Find Mental Healthcare: For the LGBTQ+ Community
Guest Blogger, Christina Barnes, MSN, CPNP, shares some mental health resources for the LGBTQ+ community.
Finding the right mental healthcare provider isn’t always easy. You need someone with the right education, experience, and credentials who you can talk to freely without fear of judgment. If you’re part of a minority community, it can be even more difficult finding someone who can empathize with your experiences. You shouldn’t have to compromise when it comes to your mental health care, and with these resources, you won’t have to.
In honor of Pride Month in June and Mental Health Awareness Month in May, I’ve pulled together some of the best resources for finding mental health providers for the LGBTQ+ community.
The first three organizations have searchable databases to look for specific therapists, psychiatrists, and other healthcare providers that you can work with long-term. The last item details insider tips from my work as a healthcare provider.
These resources are meant to help you find trustworthy, professional, long-term mental health care. Of course, if you are having a mental health crisis and need help right away, call 911. You can also get immediate help by calling a crisis hotline, such as the SAMHSA National Helpline, the National Suicide Prevention Lifeline, or the Crisis Text Line.
The AGLP is a community of psychiatrists focused on LGBTQ+ mental health issues. The group works to educate the larger healthcare community on appropriate LGBTQ+ mental health care. The AGLP also serves as a safe space for LGBTQ+ psychiatrists who, until as recently as the 1970s, were at risk of losing their medical licenses because of their sexual orientations.
If you’re a member of the LGBTQ+ community trying to find a psychiatrist, the AGLP has an online search tool to help you find a psychiatrist in your area. The psychiatrists listed aren’t necessarily LGBTQ+ themselves, but they are members of the AGLP.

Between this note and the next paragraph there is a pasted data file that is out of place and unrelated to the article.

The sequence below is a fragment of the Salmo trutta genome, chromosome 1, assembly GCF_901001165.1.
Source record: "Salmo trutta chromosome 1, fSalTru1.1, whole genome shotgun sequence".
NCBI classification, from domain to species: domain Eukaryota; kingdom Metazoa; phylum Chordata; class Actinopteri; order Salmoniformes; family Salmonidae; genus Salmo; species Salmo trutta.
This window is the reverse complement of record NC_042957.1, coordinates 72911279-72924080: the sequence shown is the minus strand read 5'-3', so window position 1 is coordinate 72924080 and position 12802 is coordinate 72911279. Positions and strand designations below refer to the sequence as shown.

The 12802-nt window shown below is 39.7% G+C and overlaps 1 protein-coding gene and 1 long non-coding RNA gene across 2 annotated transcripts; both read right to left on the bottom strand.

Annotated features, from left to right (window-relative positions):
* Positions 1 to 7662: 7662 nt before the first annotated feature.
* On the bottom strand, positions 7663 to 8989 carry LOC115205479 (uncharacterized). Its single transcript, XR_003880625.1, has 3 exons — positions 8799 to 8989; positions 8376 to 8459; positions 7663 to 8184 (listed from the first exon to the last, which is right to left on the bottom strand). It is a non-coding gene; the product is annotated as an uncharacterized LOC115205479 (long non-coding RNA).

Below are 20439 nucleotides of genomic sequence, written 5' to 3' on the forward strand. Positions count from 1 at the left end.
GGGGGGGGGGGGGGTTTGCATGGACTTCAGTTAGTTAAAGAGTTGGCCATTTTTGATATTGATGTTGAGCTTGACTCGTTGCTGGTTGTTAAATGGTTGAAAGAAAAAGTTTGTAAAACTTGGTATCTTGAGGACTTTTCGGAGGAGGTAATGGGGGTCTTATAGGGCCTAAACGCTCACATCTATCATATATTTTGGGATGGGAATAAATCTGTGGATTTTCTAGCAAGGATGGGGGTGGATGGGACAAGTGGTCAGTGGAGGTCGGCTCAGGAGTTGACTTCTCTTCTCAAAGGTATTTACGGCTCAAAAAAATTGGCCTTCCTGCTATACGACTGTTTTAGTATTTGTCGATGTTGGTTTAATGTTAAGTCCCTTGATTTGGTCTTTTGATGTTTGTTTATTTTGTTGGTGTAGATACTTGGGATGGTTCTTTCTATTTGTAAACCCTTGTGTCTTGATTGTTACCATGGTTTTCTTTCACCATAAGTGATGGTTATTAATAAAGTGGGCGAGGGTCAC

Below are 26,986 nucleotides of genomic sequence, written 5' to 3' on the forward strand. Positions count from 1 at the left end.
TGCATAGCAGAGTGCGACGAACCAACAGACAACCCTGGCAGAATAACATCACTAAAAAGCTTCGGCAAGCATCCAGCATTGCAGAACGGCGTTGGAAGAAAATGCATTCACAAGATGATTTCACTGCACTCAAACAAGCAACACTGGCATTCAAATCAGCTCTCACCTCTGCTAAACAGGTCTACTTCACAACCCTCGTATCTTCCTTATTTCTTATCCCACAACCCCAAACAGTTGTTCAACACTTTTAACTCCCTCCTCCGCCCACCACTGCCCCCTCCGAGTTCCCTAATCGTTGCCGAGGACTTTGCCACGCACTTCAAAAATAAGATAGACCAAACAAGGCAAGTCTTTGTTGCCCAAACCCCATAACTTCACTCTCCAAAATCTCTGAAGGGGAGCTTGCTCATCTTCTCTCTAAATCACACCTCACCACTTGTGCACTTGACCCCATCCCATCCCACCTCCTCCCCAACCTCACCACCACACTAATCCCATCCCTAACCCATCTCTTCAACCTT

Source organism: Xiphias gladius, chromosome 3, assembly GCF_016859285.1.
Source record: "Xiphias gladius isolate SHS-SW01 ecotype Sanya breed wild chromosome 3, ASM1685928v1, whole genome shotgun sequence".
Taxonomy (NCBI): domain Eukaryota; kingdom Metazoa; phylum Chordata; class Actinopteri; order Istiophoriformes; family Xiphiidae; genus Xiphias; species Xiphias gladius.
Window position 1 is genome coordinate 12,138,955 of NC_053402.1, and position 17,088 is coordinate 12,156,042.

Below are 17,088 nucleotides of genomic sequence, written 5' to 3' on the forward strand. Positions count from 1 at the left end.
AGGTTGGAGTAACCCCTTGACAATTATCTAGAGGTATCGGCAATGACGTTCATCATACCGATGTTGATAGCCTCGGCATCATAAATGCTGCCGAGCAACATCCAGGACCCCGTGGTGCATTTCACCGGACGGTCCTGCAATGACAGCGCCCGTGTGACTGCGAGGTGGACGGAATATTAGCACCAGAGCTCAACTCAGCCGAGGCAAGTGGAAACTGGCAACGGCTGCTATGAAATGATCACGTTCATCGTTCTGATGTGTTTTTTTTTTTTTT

The NQTTCN is an organization committed to transforming mental health care for queer and trans people of color (QTPoC). In addition to working with healthcare providers and social justice groups, they have excellent resources for people in the QTPoC community seeking mental health care.
This searchable directory connects users with mental health practitioners. Anyone can use the directory; you don’t have to be queer, trans, or a person of color to see these therapists and doctors. Profiles for practitioners include websites and prices as well as the practitioner’s gender identity and sexual orientation.
The NQTTCN also offers a Mental Health Fund to provide financial support for up to 6 sessions with a psychotherapist. Those interested can apply online and can request up to $100 per session.
GLMA is a professional membership association of LGBTQ+ healthcare professionals and allies. Founded in 1981, GLMA’s mission is to ensure equality for LGBTQ+ patients and healthcare professionals through advocacy, education, and research.
This online directory lists primary care providers, specialists, therapists, dentists, and other healthcare providers who serve the LGBTQ+ community. Search options include geographic location, community partner affiliation, specialty, and gender transitioning services, among others.
4. Ask a Trusted Healthcare Provider for Recommendations
Healthcare providers are part of a large community, and good providers work hard to maintain positive relationships with others. Use this to your advantage!
When I worked in pediatric surgery, my coworkers and I knew who the best pediatric psychiatrists and therapists were in the area. We didn’t work directly with them, but we knew who our patients saw for mental healthcare, and we knew which of those providers did a good job. If any of my patients had asked me for recommendations on who to see for therapy or psychiatric medications, I could have easily put together an informal list of doctors and therapists for them.
If you have a doctor you trust, even if they don’t work in mental health, ask them for recommendations. Chances are they know someone, and even if they don’t, they can send you in the right direction. This is true of any specialty, not just mental health.
You’ve found the names of a few doctors or therapists you like. Now what?
As you narrow down your list, consider insurance coverage and cost. Some providers don’t take insurance, which means you’ll have to pay them the full amount for each visit. You can submit forms to your insurance for reimbursement, but you may get only some of what you paid.
Keep in mind logistics like location and telehealth services. Would you prefer to see your therapist in person? Do you want the flexibility of virtual visits? You will probably see your new therapist regularly, so the visits need to be able to fit into your regular life.
Don’t be discouraged if your first choice can’t see you right away. It’s not uncommon for new patients to wait weeks or months for their first appointment. If the provider isn’t taking any new patients, try someone else on your list or ask to see a different provider in their practice.
Once you’ve decided on your top choice, contact their office to schedule an appointment. If after a few appointments you feel like they’re not a good fit, that’s okay – try someone else. Finding good mental health care takes time and work, but the rewards are well worth the effort.